Is the only save place for refugees in outer space? And who owns space anyway? The installation Space Refugee by Turkish artist Halil Altendere (1971) at the Neuer Berliner Kunstverein imagines a save haven on Mars. You can even get an idea of what a possible colony on the red planet would look like, using virtual reality glasses.
In the exhibition we also get to meet former Syrian astronaut Muhammed Ahmed Faris (1951), who went into space with the Russians in 1987. Altindere presents him in some sort of sci-fi meets social realist style. From their large scale painted portraits they boldly look at us, as true heroes.
And a hero he was: the first Syrian in space. For this 7 day space voyage to the MIR station, mister Faris was even awarded the title ‘Hero of the Sovjet Union’. In 2012 he became a true hero, by defecting from the Syrian military and joining the fight against the Assad regime. Faris now lives as a refugee in Turkey.
Halil Attindere, Space refugee @ Neuer Berliner Kunstverein
Apparently, Altindere is hot. More work by Altindere could be seen this summer, at the 9th Berlin Biennale, where he presented the music video Homeland, featuring Syrian rapper Mohammad Abu Hadjar who lives in Berlin. And outside HAU we can see the work Köfte Airlines, an airplane with people sitting on top of it.
Homeland shows us the illusion of boundaries. It starts with a group of yoga practitioners on a pier with a beautiful ocean view. During the downward dog, we see refugees arriving on the same beach. Two worlds meet and we painfully realize that we are all on the same planet, although we like to think the refugee crisis is happening ‘somewhere else’.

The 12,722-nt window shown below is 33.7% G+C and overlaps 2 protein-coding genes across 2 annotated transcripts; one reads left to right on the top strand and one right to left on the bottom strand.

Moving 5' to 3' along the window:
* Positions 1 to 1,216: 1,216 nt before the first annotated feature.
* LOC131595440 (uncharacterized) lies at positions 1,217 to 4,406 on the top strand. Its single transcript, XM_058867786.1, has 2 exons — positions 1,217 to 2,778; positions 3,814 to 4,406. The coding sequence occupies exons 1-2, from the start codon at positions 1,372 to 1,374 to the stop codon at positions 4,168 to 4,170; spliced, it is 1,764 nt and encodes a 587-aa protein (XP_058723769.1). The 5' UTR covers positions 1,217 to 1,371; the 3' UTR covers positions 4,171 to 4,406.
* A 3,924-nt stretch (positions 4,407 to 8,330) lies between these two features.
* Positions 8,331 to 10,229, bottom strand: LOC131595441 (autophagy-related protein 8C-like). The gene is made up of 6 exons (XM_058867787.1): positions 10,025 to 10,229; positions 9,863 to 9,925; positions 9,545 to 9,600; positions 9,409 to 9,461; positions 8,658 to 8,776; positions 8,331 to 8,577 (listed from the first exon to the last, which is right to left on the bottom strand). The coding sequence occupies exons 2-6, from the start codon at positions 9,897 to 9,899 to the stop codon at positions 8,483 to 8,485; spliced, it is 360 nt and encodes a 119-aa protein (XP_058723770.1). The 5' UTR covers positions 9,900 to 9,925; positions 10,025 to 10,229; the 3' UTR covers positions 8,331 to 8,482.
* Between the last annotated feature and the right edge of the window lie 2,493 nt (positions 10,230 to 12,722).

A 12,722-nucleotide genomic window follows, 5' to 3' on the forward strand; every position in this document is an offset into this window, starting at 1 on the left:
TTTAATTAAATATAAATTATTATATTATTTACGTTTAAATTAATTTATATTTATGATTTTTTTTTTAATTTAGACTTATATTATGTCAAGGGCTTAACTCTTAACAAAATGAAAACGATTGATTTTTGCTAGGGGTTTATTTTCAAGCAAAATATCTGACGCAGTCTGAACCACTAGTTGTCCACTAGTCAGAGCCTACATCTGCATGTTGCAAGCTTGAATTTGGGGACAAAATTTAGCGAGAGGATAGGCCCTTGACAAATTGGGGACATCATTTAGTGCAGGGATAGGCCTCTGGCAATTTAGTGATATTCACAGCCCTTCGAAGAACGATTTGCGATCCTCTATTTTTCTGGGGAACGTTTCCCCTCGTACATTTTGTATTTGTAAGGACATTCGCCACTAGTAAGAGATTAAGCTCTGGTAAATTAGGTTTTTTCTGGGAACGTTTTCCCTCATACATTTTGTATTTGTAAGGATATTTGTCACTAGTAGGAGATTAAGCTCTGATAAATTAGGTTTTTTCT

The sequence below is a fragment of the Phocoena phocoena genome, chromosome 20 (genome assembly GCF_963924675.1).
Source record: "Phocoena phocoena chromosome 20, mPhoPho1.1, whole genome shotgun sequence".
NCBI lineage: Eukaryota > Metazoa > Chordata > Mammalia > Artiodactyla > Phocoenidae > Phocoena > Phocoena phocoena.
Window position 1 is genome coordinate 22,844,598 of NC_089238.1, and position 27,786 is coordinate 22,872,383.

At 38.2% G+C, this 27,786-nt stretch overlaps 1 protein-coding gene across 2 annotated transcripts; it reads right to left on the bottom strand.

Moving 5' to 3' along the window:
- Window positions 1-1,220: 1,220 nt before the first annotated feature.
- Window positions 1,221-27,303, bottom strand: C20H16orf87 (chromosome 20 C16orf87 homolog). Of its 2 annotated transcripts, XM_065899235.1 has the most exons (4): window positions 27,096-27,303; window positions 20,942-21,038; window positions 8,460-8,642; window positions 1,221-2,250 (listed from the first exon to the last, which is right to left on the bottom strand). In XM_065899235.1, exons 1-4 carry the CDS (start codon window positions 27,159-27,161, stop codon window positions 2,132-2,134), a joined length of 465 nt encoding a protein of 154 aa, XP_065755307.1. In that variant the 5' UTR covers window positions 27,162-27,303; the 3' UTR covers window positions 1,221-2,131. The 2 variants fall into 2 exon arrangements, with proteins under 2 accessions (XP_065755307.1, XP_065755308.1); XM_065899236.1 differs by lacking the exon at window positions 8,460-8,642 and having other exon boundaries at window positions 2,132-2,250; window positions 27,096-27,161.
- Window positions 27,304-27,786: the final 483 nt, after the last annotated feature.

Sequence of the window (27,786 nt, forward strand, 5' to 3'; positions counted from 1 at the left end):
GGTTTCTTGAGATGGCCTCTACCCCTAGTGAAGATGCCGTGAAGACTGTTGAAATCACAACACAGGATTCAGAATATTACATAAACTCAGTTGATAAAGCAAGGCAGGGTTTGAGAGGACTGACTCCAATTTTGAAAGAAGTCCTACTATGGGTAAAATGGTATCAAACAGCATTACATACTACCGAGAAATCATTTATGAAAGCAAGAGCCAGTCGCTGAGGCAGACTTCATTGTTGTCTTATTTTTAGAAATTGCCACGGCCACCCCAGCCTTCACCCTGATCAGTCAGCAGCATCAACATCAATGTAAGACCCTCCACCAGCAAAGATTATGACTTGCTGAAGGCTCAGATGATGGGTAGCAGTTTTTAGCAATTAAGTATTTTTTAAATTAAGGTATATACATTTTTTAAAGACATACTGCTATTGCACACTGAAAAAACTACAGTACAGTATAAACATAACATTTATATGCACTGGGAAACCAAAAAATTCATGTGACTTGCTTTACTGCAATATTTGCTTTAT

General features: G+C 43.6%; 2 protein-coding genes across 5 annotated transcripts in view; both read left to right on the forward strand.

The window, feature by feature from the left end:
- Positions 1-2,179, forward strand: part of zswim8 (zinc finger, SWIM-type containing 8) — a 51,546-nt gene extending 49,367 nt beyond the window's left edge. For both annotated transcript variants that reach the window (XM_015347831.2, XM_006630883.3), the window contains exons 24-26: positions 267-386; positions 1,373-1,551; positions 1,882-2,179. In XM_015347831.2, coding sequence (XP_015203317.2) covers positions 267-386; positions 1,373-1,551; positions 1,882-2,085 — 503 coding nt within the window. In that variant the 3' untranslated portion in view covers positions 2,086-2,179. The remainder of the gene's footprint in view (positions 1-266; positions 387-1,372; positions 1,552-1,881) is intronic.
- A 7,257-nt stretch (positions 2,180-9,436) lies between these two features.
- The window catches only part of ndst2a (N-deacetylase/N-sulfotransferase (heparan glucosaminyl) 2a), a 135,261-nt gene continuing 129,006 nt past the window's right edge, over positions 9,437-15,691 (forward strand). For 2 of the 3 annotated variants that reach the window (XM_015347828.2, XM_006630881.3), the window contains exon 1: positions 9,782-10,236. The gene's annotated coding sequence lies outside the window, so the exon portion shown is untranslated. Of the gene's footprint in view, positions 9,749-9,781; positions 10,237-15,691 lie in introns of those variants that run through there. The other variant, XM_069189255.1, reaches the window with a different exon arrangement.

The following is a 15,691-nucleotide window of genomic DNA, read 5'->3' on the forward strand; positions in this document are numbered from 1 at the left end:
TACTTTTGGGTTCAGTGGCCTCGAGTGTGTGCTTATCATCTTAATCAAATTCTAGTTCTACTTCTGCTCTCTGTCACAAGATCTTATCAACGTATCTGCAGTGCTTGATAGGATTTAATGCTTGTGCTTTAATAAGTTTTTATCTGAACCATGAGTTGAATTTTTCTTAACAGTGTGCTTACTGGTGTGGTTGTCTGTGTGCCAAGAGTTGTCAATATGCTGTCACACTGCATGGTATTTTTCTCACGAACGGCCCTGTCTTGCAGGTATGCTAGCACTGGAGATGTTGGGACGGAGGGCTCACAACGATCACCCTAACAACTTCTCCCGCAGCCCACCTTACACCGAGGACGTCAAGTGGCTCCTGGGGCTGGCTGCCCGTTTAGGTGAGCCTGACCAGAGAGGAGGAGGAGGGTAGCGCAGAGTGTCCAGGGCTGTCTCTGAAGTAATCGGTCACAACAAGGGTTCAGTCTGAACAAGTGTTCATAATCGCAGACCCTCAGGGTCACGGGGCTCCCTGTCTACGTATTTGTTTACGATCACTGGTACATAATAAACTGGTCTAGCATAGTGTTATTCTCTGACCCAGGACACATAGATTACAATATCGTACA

And yes, the current exhibition Space refugee also reminds us of another installation at the BB9: Extra Space Craft by German artist and UdK Prof Hito Steyerl (1966). Again we see three mannequins in space outfits, presented in a black box surrounding. The title refers to a book by Keller Easterling and to roughly summarize it, it talks about how humans decided to have specific rules in specific areas for commercial benefit.
An example of these fictional boundaries for commercial benefits are freeports, like the one in Geneva, but they exist all over the globe. A freeport is a warehouse where normal tax rules don’t apply (like an airport). This is especially interesting when you are dealing in luxuary goods, like art. In a freeport, art can be bought, stored and traded for considerable lower costs. Steyerl used the concept of the freeport as a subject for her work Duty Free Art.
Are Altindere and Steyerl on to something, when they both refer to going into space as some sort of last resort? Are we incapalbe of working things out on earth? Maybe the notions of possesion and boundary are something earth-bound. It would be an interesting experiment to leave them behind when thinking about colonizing Mars.
Actually, the notion of a boundary is also challengeable on earth, in our ever further gobalizing world. Is it still a valid concept? And haven’t we been busy breaking them down in the last few decades? Maybe this is the reason why walls are being rebuild at the moment and a lot of people are so protective of their homeland (whatever that means). If you feel it is over and you are not ready to let go, you hold on as tight as you can. But in reality, there is nothing to hold on to.
Installation view of ExtraSpaceCraft, 2016, courtesy Hito Steyerl, photo: Timo Ohler
In an interview from march 2016 our astronaut mister Faris says “”I saw the earth from outer space. The earth is like one ball, it has no borders,” (…) “And that’s wonderful, because in outer space, there are no gates between countries. From there, the earth is one home, one family.”
Well, yeah, dream on mister Faris. We didn’t get it right on earth yet and I don’t see it happening soon. But who knows, maybe we’ll get it right on Mars.
Hallil Attendere, Space Refugee @Neuer Berliner Kunstverein,
Untill November 6th 2016
More work by Halil Attendere still on view outside HAU: Köfte Airlines